It may help to remember that these effects are temporary and tend to go away within a few weeks, but good self-care becomes especially important during this time.
The following strategies could help make the process smoother, Sethi says:
6. Try Home Remedies for Pain and Engorgement
It’s common to experience at least some engorgement when you stop breastfeeding, says Levine.
If you experience pain or engorgement, consider trying:
- Cabbage leaves: Cabbage leaves can help soothe the pain caused by engorgement. Placing a pre-frozen cabbage leaf on each breast for 20 minutes can be especially soothing for extreme engorgement, Levine says.
- Hot and cold compresses: Using heating pads or hot water bottles can help reduce pain from engorgement, while ice can help reduce swelling. Applying a cold compress with ice to any painful areas for 10 to 15 minutes at a time as needed is usually enough to help relieve mild engorgement, Levine says.
- Express milk: Using a pump or a hand expressing just enough milk to relieve discomfort can help you adjust, Sethi says. Remember that expressing too much milk can cause your body to produce more.
Additionally, some doctors might suggest taking a decongestant like pseudoephedrine (Sudafed) to help dry up your supply. But in most cases, home remedies (without drugs) do the trick, Sethi says.
7. Remember that any moment can be a bonding moment
Breastfeeding is a natural way to bond, but “you can still spend a lot of time snuggling and cuddling with your child, even when you’re not breastfeeding,” says Levine.
It’s normal to worry about this big change, says Levine. Remember that there are many other ways to bond and strengthen your relationship with your child:
- Instead, use the time you would spend breastfeeding to cuddle or play a game.
- If you have a young baby, remember that you can still cuddle him while bottle feeding.
- Create new nap routines, like reading a story together.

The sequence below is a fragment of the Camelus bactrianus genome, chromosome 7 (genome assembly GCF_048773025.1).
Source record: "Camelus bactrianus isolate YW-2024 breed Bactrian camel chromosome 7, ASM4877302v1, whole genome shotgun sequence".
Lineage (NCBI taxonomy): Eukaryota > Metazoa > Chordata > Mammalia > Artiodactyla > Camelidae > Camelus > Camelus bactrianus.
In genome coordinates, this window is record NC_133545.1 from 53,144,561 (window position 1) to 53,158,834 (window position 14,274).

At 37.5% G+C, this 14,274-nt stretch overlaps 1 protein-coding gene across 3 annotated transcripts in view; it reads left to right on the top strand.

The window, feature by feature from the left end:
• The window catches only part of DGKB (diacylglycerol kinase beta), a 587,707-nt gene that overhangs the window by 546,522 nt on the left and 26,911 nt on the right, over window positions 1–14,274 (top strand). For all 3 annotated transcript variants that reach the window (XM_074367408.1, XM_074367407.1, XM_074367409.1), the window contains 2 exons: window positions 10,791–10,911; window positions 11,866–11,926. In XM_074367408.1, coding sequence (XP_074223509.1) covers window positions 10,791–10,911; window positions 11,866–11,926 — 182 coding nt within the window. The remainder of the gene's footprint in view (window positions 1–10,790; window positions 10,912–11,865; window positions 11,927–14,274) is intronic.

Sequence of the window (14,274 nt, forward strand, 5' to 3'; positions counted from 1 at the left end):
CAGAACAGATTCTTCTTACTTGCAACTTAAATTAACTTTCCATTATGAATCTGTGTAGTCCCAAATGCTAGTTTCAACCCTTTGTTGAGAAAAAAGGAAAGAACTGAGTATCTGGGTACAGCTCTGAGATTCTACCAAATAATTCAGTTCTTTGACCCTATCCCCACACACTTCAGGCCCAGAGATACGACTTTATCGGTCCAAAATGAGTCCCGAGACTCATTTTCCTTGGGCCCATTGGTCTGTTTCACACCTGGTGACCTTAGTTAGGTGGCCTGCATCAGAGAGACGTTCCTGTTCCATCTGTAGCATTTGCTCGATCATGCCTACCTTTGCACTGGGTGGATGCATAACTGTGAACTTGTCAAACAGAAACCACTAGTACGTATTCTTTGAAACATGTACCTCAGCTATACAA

Remember that this transition is probably more difficult for you than for your baby. So if they seem upset, it’s probably temporary. Young children tend to adapt and move on quickly, Sethi says.
8. Try “Don’t Offer, Don’t Refuse”
“Don’t offer, don’t refuse” is a strategy that can help parents distance themselves from breastfed babies and toddlers who don’t exclusively drink breastmilk or formula. In short, you stop initiating breastfeeding sessions, but feed if your child asks for it.
This gradual approach doesn’t work for everyone, especially if you need to stop quickly or want to stop breastfeeding a baby who still needs breastmilk as part of their diet.
But if you have an older baby and a bit more time to end the breastfeeding relationship, this strategy could make the weaning process easier — for both of you.
9. Talk to a professional
If you are unsure about any aspect of nursing, you can contact your OB-GYN, midwife, or lactation consultant.
Lactation consultants can help with many nursing issues, including:
- Difficulties with latching on baby
- Suspicious tongue tie
- Ducts often clogged
If these issues are making breastfeeding difficult but you don’t feel ready to stop yet, lactation consultants can help you resolve them so you can continue.
Are you sure you’re ready to quit? Lactation consultants can also offer advice to ease any physical discomfort or emotional distress that occurs when you stop breastfeeding. They can teach you how to express milk by hand to relieve pressure or engorgement, Sethi says.
They can also provide emotional support when you leave the nursing stage. It’s not uncommon to need space to reflect on the ups and downs you’ve experienced on your nursing journey, Levine says.
Many parents hold themselves to high standards or feel strong social pressure to continue breastfeeding. You might even experience feelings of guilt when you decide to quit, Sethi says.
It’s common to feel skeptical or sad when you decide to stop breastfeeding. You might even ask yourself “Am I a good enough parent?” or “Am I doing what’s best for my baby?” But at the end of the day, what matters is that the baby gets fed and grows, Sethi says.
Ending your nursing relationship is an important step, no matter when – or why – you choose to do so. The progress you and your baby have made is something to celebrate.